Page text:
Finally, the most important part of skin maintenance while dating turns out to be pretty obvious: I have to plan ahead. Yes, spontaneous sleepovers are great, but restructuring my life means always being prepared for the possibility of one. Overall, it’s an exciting thing but also requires extra effort. I’ve started carrying around an exfoliating lotion to use after washing my face, which sloughs off dead skin and moisturizes in one very quick step (it doesn’t smell great but whatever). My aesthetician also gave me a few tiny lances for whiteheads with the strict instructions to—instead of popping my zits and making them worse—simply puncture them and then wipe the goo away with a tissue. Also, I’m trying really hard to care less. A zit is a zit is a zit.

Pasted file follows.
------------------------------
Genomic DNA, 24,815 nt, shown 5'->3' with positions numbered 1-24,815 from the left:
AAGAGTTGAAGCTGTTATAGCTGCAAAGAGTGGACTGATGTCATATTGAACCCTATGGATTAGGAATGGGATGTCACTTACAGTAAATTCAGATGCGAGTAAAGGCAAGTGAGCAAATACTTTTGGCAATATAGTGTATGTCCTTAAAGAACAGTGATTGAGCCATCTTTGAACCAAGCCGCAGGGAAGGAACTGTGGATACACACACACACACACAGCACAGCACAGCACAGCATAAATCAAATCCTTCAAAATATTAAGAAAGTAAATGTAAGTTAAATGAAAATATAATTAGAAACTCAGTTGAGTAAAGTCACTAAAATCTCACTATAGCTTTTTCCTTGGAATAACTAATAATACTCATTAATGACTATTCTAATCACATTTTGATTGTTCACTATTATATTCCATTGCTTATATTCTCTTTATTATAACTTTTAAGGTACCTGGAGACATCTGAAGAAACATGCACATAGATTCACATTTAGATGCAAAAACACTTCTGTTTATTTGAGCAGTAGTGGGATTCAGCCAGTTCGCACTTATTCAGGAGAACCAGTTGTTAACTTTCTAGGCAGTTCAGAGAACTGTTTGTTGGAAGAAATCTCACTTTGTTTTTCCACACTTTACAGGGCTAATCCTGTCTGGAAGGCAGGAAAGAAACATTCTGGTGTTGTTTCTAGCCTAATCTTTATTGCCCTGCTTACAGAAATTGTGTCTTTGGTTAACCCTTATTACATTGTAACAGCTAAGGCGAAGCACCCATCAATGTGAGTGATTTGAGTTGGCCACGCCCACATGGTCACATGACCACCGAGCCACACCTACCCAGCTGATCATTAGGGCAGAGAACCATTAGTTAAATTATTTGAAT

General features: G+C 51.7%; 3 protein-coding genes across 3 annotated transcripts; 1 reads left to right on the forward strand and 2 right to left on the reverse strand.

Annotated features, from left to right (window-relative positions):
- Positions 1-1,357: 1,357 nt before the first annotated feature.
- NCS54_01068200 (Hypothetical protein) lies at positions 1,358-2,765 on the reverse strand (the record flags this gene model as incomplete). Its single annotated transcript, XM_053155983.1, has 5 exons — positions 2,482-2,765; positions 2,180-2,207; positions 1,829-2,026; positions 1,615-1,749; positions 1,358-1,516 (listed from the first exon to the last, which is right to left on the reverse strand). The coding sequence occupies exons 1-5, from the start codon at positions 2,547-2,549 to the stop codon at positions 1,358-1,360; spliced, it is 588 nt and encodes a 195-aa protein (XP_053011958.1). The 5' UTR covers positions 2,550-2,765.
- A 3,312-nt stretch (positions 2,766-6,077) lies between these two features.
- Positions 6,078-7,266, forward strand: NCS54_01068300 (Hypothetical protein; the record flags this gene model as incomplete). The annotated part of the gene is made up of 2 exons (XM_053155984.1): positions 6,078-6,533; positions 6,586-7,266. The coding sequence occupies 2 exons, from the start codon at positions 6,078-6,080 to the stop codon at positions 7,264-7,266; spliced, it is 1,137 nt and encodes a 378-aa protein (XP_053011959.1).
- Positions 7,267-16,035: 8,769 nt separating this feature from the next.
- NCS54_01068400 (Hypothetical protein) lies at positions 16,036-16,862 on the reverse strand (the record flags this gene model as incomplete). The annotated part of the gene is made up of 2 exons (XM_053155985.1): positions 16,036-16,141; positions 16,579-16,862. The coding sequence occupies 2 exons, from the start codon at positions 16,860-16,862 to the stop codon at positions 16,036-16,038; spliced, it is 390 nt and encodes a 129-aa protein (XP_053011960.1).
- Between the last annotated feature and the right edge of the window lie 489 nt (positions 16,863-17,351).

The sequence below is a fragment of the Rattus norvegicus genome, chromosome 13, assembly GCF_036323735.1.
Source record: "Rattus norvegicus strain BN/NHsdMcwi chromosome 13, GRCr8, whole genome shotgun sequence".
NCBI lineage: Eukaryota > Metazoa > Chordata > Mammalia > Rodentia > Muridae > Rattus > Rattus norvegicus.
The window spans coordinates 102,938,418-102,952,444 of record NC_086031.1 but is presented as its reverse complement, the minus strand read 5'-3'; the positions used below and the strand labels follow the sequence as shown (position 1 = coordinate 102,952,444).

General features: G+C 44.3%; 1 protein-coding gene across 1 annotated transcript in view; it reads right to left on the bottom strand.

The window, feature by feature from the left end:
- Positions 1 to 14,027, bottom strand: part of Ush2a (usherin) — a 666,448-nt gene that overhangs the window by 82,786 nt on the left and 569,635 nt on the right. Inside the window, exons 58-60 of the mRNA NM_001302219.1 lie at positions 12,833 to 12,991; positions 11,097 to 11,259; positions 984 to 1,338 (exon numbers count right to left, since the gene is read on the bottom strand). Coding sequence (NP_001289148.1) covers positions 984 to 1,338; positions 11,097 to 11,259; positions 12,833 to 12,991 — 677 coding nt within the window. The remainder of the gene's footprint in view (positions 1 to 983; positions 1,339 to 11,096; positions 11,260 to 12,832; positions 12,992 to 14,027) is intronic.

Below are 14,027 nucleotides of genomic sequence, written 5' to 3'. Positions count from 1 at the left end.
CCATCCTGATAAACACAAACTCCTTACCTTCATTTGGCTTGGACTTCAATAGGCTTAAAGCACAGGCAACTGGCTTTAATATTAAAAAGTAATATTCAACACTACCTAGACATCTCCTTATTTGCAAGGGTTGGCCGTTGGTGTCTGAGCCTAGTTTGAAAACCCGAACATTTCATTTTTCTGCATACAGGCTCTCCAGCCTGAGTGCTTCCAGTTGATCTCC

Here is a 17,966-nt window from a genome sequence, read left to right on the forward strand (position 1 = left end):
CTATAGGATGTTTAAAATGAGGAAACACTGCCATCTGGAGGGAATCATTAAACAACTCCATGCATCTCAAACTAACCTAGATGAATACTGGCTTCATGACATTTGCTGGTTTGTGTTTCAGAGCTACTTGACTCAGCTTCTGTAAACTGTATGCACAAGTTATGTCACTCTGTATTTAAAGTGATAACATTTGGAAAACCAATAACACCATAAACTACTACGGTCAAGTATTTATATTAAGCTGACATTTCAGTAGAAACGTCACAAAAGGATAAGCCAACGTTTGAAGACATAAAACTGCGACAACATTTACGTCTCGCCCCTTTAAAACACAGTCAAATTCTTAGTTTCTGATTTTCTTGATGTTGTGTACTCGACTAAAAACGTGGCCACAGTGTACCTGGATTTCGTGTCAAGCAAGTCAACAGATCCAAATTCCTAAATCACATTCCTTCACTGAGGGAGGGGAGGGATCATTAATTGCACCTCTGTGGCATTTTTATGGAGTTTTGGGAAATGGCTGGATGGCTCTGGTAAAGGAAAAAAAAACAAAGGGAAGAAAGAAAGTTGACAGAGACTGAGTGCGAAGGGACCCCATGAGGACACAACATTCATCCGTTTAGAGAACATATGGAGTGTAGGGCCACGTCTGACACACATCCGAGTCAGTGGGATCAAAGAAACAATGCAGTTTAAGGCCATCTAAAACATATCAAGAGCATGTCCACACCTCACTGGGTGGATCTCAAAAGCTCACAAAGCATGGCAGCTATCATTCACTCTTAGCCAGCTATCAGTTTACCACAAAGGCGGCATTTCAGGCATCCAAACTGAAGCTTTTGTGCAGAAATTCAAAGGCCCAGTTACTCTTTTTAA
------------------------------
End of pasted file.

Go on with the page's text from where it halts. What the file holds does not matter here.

All that being said: A few weeks ago, I was wearing Dolce & Gabbana’s matte lipstick in Inferno (my favorite) to get drinks for a first date. I was so nervous that I couldn’t eat dinner before meeting up with her around 8 p.m. Then suddenly it was 1 a.m. and I was beyond starving. She said we should go get food and I sat in front of a taco for a full ten minutes before confessing my worry that as soon as I ate it, my lipstick would be all over my face. She promised to tell me, and then watched me take a bite. “Still looks good,” she smirked, and I felt myself turning as red as the salsa. Later, when she kissed me on the sidewalk in front of the restaurant, I forgot to worry about what was happening to my makeup. I’m going to go ahead and assume that she didn’t notice, either.